Ambassador Alice Wells, with the US State Department’s Bureau of South and Central Asian Affairs, said in a discussion at the Wilson Center in Washington, DC on Thursday that “China has not been a real player in Afghanistan development” and “is not a provider of any significant grant assistance.” She said that neighbors Tajikistan, Uzbekistan and Turkmenistan have done much more to aid Afghanistan with “regional connectivity initiatives” such as cross-border railways, electricity lines and trade exchange.
However, Wells acknowledged that China can play an important role in the peace process:
“Right now I would say I see opportunities for the United States and China to be important partners in reinforcing the need for a negotiated political settlement, and you see Ambassador Khalilzad regularly consulting with his Chinese counterpart, among other regional actors.”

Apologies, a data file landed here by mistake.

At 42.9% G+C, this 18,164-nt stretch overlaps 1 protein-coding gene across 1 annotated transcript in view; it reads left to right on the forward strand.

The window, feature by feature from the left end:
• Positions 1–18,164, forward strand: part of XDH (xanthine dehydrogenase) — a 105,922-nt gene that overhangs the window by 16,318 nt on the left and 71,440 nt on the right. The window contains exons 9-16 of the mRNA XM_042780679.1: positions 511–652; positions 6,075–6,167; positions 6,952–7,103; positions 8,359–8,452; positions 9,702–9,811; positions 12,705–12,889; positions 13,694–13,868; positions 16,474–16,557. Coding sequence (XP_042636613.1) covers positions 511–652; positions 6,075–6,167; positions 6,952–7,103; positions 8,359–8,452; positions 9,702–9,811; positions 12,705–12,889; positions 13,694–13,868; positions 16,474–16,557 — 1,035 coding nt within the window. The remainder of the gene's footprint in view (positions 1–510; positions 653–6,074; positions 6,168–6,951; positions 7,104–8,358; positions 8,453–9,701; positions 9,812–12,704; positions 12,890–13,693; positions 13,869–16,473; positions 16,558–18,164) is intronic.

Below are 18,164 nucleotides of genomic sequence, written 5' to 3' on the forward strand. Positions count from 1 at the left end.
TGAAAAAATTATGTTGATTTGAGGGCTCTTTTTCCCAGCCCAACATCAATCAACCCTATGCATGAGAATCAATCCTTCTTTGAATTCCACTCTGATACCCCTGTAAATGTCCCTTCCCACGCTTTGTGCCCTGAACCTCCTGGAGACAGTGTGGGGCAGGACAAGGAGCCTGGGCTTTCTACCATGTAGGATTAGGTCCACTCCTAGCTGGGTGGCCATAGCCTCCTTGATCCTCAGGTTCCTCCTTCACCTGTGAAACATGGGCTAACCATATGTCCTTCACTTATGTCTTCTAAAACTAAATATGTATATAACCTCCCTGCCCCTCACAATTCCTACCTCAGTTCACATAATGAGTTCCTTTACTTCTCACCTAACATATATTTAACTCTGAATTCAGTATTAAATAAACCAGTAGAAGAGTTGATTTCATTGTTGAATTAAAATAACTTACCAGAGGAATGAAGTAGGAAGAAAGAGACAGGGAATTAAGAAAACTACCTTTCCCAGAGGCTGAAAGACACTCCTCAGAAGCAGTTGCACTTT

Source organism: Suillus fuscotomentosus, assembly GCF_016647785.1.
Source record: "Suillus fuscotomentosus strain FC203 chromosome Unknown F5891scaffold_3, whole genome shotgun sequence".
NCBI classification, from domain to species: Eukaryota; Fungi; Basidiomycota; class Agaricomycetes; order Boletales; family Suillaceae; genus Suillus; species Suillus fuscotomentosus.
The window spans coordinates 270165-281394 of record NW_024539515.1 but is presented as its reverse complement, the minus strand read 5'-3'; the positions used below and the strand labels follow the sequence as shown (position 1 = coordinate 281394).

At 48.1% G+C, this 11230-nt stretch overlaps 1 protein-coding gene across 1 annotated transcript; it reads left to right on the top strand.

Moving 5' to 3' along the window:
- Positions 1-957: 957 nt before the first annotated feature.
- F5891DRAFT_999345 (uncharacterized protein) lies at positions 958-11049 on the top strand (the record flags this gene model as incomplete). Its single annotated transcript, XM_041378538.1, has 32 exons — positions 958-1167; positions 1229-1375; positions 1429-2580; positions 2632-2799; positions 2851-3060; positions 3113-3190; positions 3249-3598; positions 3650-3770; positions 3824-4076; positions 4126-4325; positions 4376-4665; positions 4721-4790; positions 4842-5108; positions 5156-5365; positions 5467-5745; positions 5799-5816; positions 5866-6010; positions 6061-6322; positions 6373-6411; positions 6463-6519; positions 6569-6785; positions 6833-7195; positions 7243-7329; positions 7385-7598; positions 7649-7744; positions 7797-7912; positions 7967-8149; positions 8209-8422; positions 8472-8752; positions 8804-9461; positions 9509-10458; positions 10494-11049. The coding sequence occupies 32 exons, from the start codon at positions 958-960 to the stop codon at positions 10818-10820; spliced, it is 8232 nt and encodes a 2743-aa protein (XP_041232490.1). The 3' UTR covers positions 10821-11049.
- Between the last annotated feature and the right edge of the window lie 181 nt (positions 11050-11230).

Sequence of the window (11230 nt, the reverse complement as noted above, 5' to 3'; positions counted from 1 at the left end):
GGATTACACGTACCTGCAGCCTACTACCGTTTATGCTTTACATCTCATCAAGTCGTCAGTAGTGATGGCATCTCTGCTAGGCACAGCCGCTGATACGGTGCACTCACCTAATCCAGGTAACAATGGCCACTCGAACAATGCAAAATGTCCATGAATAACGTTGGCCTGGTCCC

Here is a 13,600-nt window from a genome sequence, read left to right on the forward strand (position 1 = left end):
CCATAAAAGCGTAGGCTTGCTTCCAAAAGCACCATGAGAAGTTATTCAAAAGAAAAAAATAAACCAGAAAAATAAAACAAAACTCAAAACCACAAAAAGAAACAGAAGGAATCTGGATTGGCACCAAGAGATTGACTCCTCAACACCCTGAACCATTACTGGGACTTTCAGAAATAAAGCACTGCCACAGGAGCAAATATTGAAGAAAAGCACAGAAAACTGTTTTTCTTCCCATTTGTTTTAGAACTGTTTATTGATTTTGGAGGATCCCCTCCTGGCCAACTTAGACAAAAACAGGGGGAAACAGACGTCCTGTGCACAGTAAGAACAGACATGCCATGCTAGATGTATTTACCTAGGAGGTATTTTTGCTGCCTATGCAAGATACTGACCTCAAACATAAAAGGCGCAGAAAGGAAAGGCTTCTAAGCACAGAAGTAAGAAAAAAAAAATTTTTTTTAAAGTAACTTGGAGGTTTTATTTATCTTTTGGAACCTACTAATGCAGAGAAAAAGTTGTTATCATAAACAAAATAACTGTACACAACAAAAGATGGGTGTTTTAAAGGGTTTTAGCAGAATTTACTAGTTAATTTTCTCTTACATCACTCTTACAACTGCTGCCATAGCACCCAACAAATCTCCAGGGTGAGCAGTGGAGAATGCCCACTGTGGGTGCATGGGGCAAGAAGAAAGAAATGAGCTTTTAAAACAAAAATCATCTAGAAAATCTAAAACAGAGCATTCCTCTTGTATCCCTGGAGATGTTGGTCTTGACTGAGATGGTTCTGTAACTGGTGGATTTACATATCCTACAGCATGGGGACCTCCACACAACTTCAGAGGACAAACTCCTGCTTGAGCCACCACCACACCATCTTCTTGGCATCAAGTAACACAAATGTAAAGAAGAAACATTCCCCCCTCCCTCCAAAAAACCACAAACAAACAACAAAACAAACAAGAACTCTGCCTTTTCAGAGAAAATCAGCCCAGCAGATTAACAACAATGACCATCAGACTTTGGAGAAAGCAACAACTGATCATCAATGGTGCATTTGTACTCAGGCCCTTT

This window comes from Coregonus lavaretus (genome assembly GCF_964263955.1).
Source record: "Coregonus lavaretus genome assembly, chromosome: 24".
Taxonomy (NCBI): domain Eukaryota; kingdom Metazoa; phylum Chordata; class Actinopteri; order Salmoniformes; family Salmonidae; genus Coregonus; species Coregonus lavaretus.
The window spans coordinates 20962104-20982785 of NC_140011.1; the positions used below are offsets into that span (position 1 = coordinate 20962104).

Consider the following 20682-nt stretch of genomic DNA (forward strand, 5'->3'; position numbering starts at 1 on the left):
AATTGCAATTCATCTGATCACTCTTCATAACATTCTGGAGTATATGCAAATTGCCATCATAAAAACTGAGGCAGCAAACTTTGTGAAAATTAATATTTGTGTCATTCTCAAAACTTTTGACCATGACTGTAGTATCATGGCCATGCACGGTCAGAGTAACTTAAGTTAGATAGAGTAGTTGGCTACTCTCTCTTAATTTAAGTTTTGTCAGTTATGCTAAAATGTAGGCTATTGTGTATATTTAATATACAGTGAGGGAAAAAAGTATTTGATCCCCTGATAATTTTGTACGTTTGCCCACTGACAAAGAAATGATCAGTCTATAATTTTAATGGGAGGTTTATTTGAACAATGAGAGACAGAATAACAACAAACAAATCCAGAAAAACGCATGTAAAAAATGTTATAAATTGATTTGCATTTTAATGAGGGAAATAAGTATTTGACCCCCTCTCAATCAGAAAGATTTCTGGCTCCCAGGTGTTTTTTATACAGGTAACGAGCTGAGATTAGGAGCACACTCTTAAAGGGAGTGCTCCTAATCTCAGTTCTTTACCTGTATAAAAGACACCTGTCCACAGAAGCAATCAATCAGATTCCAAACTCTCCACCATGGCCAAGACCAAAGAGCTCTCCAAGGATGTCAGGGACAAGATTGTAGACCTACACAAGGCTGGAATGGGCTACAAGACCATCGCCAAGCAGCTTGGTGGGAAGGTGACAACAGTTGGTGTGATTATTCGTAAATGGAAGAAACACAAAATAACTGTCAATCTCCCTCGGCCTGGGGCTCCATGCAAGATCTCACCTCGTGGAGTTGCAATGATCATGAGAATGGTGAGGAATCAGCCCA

Wells also spoke about the US relationship with Pakistan, saying as “Pakistan takes steps to move away and to restrict the ability of non-state terrorist proxies, the potential for our relationship to grow ever-deeper is there.”
These comments come as China is scheduled to host a peace settlement meeting. The meeting was scheduled to take place last month but was delayed for some reason.
The Afghan government says it has set up a delegation list to attend the meeting, but meeting time has not been announced.
In related news, two US senators, Bob Menendez and Todd Young, have introduced a bill to mandate congressional oversight of the Afghan peace settlement.
The legislation is intended to protect Afghan human rights, prevent the “chaos” of a quick troop withdrawal, and deny access to terrorists seeking a safe haven.